13 year-old is youngest to ever attend Polk State College

His 15 year-old triplet siblings, also attend PSC

LAKELAND, Fla. - Acting your age is one concept Armando, Monica, and Raphael Manjarres have never understood.  At 15 years old, the triplets are full-fledged college students.

It's an remarkable achievement, especially when you learn how far they've come.

The kids were born 13 weeks premature. There were health issues and concerns over developmental problems.

"Basically, since then, we decided that one of us had to stay home and take care of the babies," said their dad, who is also named Armando.

He made it his full time job to become an integral part in every step of his kids' lives.

The early start paid off for the triplets, who were mostly home schooled because traditional schools didn't seem challenging enough.

Now all three are earning high school and college credit at the same time through classes at Polk State College.

But the Manjarres family story doesn't end there -- not until you meet their younger brother.

At 13, Alexander Manjarres is the youngest to ever attend Polk State College. Some classmates are twice his age.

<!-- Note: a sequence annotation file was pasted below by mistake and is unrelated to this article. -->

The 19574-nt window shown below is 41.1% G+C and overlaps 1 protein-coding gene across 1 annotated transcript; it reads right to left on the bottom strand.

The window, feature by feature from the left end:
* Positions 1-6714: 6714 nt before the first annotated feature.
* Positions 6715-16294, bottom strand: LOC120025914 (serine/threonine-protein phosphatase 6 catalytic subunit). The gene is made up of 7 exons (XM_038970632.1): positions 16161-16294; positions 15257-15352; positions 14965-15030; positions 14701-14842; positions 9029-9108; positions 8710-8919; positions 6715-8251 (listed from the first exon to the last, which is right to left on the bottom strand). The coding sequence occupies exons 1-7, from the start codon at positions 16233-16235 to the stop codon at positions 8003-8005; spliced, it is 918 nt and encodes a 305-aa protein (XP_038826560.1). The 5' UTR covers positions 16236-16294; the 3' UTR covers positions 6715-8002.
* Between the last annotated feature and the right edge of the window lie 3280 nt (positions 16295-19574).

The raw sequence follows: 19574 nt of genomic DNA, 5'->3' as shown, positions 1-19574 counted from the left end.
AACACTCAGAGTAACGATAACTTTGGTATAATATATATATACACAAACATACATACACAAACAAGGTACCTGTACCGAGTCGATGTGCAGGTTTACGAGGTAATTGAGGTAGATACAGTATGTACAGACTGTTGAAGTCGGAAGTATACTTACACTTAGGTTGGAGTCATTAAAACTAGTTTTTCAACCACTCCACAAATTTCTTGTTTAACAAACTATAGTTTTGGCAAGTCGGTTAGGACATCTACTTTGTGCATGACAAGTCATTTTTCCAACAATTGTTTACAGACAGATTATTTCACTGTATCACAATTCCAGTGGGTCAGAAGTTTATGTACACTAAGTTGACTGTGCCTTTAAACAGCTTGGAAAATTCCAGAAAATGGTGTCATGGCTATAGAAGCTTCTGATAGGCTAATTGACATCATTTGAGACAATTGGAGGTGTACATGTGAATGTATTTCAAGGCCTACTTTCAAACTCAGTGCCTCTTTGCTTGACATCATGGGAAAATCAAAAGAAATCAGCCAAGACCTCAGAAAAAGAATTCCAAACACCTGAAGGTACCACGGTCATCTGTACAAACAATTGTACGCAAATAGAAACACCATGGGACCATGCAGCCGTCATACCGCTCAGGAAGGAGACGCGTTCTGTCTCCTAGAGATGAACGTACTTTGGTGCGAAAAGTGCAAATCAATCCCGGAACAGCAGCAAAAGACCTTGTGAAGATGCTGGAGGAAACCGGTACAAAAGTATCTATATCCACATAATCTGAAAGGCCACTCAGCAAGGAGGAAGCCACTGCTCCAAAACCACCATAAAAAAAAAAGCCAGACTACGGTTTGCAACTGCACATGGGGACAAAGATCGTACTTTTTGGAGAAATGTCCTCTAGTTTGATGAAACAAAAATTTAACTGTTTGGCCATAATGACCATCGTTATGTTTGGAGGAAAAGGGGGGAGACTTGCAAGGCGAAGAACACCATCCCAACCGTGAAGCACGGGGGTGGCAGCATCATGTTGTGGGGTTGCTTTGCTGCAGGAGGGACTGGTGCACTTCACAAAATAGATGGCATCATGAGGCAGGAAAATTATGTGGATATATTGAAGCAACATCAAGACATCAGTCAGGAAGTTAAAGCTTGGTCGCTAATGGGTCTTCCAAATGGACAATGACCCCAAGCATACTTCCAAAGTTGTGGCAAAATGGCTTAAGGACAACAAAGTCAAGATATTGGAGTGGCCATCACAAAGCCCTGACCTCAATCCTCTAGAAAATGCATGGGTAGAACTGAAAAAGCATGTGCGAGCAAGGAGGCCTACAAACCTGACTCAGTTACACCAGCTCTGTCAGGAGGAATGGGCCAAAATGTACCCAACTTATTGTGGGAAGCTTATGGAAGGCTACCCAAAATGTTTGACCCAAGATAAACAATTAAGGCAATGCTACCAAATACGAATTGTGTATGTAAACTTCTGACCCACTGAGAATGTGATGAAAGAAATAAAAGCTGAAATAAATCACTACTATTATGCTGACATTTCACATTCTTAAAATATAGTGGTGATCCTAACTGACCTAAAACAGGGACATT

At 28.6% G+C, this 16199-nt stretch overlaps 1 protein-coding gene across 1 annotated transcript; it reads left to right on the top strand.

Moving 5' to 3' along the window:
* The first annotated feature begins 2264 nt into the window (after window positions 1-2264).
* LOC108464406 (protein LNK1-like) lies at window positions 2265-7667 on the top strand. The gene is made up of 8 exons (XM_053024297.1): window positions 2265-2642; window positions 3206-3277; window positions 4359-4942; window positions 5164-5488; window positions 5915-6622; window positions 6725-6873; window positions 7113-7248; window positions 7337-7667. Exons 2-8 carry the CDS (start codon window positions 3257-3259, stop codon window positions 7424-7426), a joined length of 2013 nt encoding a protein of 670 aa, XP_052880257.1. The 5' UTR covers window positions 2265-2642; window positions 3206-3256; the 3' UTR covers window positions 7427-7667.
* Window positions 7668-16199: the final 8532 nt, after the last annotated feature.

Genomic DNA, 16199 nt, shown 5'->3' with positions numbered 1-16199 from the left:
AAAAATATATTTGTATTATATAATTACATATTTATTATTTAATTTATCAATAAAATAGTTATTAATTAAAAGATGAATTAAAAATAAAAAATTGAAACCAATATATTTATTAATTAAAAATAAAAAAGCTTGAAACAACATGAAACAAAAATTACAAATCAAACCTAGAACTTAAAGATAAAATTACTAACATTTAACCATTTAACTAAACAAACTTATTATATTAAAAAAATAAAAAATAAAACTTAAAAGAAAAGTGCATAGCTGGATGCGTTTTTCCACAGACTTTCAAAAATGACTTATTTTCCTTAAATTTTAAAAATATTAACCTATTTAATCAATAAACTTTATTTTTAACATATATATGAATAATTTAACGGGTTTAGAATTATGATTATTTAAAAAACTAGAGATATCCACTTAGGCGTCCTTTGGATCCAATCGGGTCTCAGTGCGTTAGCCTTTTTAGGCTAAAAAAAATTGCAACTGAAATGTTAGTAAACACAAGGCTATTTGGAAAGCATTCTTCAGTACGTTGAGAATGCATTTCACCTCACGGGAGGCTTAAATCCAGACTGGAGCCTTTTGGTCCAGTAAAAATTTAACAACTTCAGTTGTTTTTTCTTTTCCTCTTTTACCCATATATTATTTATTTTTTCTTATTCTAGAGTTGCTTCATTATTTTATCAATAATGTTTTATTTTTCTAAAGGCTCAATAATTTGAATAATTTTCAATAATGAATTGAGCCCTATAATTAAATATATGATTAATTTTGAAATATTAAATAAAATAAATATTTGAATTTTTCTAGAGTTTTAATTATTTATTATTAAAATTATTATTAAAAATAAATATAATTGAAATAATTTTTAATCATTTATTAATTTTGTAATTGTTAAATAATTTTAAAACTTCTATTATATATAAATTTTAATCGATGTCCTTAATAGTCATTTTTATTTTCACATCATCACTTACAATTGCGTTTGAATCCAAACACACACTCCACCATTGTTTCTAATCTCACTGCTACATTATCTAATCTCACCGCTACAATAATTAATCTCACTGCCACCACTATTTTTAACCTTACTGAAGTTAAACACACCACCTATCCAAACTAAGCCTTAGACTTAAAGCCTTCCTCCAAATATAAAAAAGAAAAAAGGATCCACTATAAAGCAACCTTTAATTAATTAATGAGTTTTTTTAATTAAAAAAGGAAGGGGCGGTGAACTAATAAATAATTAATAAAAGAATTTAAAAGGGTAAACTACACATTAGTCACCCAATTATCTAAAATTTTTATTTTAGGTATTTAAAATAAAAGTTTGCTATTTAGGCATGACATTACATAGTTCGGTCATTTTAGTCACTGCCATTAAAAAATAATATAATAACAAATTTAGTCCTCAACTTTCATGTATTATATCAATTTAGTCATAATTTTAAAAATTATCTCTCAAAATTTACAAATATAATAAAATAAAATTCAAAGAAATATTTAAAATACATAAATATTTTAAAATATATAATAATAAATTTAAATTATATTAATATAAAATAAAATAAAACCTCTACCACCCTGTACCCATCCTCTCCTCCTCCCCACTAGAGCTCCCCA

"I just learn the basic stuff faster," he said.

Alexander was accepted into the Polk State's Collegiate High School program when he was 12.  At this rate he'll earn his Associate of Arts Degree a few months before he gets his high school diploma at 15.

"Very unusual for most high schools as well as for our program," said Sallie Brisbane, director of the program. "He came to us already academically ahead of most students his age."

Of course, it's not easy. Alexander says he spends anywhere from three to four hours studying per day.

The parents still play a major role in keeping all four kids focused.

"It's a commitment and you have to work at it," Armando said. "There's no basic magic formula, it's just you learn as you go."

Although Alex and his siblings spend a lot of time studying, they also make time to play and relax. Finding that perfect balance is key, Armando said.

"A child needs to play, needs to have fun," he said. "When you create or find that balance, it works out better for the family."

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